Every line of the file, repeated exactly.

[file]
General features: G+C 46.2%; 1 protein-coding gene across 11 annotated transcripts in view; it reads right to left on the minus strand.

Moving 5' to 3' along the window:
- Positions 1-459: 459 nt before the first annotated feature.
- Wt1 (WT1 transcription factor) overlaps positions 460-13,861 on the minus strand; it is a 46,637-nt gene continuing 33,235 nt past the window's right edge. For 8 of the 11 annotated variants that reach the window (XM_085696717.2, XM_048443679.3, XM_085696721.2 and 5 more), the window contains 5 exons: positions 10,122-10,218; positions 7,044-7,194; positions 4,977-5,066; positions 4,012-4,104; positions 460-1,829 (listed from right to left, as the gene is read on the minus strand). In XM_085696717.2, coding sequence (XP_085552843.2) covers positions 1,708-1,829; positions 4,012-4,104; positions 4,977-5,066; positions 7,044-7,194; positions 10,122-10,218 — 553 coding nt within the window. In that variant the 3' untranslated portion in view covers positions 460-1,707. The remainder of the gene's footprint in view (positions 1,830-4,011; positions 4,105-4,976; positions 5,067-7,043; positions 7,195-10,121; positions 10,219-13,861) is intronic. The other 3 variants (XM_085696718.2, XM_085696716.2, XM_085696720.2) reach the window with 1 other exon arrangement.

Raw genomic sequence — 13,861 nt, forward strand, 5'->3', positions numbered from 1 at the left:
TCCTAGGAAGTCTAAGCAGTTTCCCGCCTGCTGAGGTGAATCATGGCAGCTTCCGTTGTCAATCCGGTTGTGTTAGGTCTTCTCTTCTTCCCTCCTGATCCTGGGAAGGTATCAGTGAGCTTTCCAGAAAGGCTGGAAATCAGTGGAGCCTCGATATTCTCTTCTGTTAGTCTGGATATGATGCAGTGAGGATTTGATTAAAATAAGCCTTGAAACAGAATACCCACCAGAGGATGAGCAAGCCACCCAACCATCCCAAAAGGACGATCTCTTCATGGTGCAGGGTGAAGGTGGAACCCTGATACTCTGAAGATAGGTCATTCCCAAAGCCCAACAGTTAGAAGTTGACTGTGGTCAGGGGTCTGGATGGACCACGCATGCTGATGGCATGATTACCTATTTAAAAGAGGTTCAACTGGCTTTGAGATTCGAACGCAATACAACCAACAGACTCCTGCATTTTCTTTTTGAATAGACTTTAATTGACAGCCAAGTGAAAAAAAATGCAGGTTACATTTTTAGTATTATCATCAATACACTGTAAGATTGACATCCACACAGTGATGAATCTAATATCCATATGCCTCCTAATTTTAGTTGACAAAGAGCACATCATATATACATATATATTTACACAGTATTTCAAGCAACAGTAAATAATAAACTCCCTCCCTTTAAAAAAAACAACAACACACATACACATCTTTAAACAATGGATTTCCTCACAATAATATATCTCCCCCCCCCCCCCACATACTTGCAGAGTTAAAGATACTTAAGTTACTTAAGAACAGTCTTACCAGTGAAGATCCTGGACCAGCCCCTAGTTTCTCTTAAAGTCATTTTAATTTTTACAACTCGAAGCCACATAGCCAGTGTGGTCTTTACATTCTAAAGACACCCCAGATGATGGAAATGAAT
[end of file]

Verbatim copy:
General features: G+C 46.2%; 1 protein-coding gene across 11 annotated transcripts in view; it reads right to left on the minus strand.

Moving 5' to 3' along the window:
- Positions 1-459: 459 nt before the first annotated feature.
- Wt1 (WT1 transcription factor) overlaps positions 460-13,861 on the minus strand; it is a 46,637-nt gene continuing 33,235 nt past the window's right edge. For 8 of the 11 annotated variants that reach the window (XM_085696717.2, XM_048443679.3, XM_085696721.2 and 5 more), the window contains 5 exons: positions 10,122-10,218; positions 7,044-7,194; positions 4,977-5,066; positions 4,012-4,104; positions 460-1,829 (listed from right to left, as the gene is read on the minus strand). In XM_085696717.2, coding sequence (XP_085552843.2) covers positions 1,708-1,829; positions 4,012-4,104; positions 4,977-5,066; positions 7,044-7,194; positions 10,122-10,218 — 553 coding nt within the window. In that variant the 3' untranslated portion in view covers positions 460-1,707. The remainder of the gene's footprint in view (positions 1,830-4,011; positions 4,105-4,976; positions 5,067-7,043; positions 7,195-10,121; positions 10,219-13,861) is intronic. The other 3 variants (XM_085696718.2, XM_085696716.2, XM_085696720.2) reach the window with 1 other exon arrangement.

Raw genomic sequence — 13,861 nt, forward strand, 5'->3', positions numbered from 1 at the left:
TCCTAGGAAGTCTAAGCAGTTTCCCGCCTGCTGAGGTGAATCATGGCAGCTTCCGTTGTCAATCCGGTTGTGTTAGGTCTTCTCTTCTTCCCTCCTGATCCTGGGAAGGTATCAGTGAGCTTTCCAGAAAGGCTGGAAATCAGTGGAGCCTCGATATTCTCTTCTGTTAGTCTGGATATGATGCAGTGAGGATTTGATTAAAATAAGCCTTGAAACAGAATACCCACCAGAGGATGAGCAAGCCACCCAACCATCCCAAAAGGACGATCTCTTCATGGTGCAGGGTGAAGGTGGAACCCTGATACTCTGAAGATAGGTCATTCCCAAAGCCCAACAGTTAGAAGTTGACTGTGGTCAGGGGTCTGGATGGACCACGCATGCTGATGGCATGATTACCTATTTAAAAGAGGTTCAACTGGCTTTGAGATTCGAACGCAATACAACCAACAGACTCCTGCATTTTCTTTTTGAATAGACTTTAATTGACAGCCAAGTGAAAAAAAATGCAGGTTACATTTTTAGTATTATCATCAATACACTGTAAGATTGACATCCACACAGTGATGAATCTAATATCCATATGCCTCCTAATTTTAGTTGACAAAGAGCACATCATATATACATATATATTTACACAGTATTTCAAGCAACAGTAAATAATAAACTCCCTCCCTTTAAAAAAAACAACAACACACATACACATCTTTAAACAATGGATTTCCTCACAATAATATATCTCCCCCCCCCCCCCACATACTTGCAGAGTTAAAGATACTTAAGTTACTTAAGAACAGTCTTACCAGTGAAGATCCTGGACCAGCCCCTAGTTTCTCTTAAAGTCATTTTAATTTTTACAACTCGAAGCCACATAGCCAGTGTGGTCTTTACATTCTAAAGACACCCCAGATGATGGAAATGAAT